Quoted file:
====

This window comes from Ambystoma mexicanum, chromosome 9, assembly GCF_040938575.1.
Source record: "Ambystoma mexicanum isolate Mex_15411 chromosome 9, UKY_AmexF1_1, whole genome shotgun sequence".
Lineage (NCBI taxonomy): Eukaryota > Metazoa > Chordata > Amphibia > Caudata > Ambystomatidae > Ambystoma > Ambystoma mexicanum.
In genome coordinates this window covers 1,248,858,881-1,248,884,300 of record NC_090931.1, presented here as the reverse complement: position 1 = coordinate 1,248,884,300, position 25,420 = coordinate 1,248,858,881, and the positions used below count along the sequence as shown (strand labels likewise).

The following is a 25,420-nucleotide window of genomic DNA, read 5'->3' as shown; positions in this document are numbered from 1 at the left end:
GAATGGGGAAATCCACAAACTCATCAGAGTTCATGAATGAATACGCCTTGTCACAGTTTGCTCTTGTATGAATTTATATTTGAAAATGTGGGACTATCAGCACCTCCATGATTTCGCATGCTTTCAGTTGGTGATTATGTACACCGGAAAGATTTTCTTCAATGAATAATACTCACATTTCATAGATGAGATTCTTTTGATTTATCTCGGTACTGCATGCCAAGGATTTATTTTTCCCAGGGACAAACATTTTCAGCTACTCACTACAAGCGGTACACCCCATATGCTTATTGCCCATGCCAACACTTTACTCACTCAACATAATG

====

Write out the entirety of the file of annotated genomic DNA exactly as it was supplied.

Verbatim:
This window comes from Ambystoma mexicanum, chromosome 9, assembly GCF_040938575.1.
Source record: "Ambystoma mexicanum isolate Mex_15411 chromosome 9, UKY_AmexF1_1, whole genome shotgun sequence".
Lineage (NCBI taxonomy): Eukaryota > Metazoa > Chordata > Amphibia > Caudata > Ambystomatidae > Ambystoma > Ambystoma mexicanum.
In genome coordinates this window covers 1,248,858,881-1,248,884,300 of record NC_090931.1, presented here as the reverse complement: position 1 = coordinate 1,248,884,300, position 25,420 = coordinate 1,248,858,881, and the positions used below count along the sequence as shown (strand labels likewise).

The following is a 25,420-nucleotide window of genomic DNA, read 5'->3' as shown; positions in this document are numbered from 1 at the left end:
GAATGGGGAAATCCACAAACTCATCAGAGTTCATGAATGAATACGCCTTGTCACAGTTTGCTCTTGTATGAATTTATATTTGAAAATGTGGGACTATCAGCACCTCCATGATTTCGCATGCTTTCAGTTGGTGATTATGTACACCGGAAAGATTTTCTTCAATGAATAATACTCACATTTCATAGATGAGATTCTTTTGATTTATCTCGGTACTGCATGCCAAGGATTTATTTTTCCCAGGGACAAACATTTTCAGCTACTCACTACAAGCGGTACACCCCATATGCTTATTGCCCATGCCAACACTTTACTCACTCAACATAATG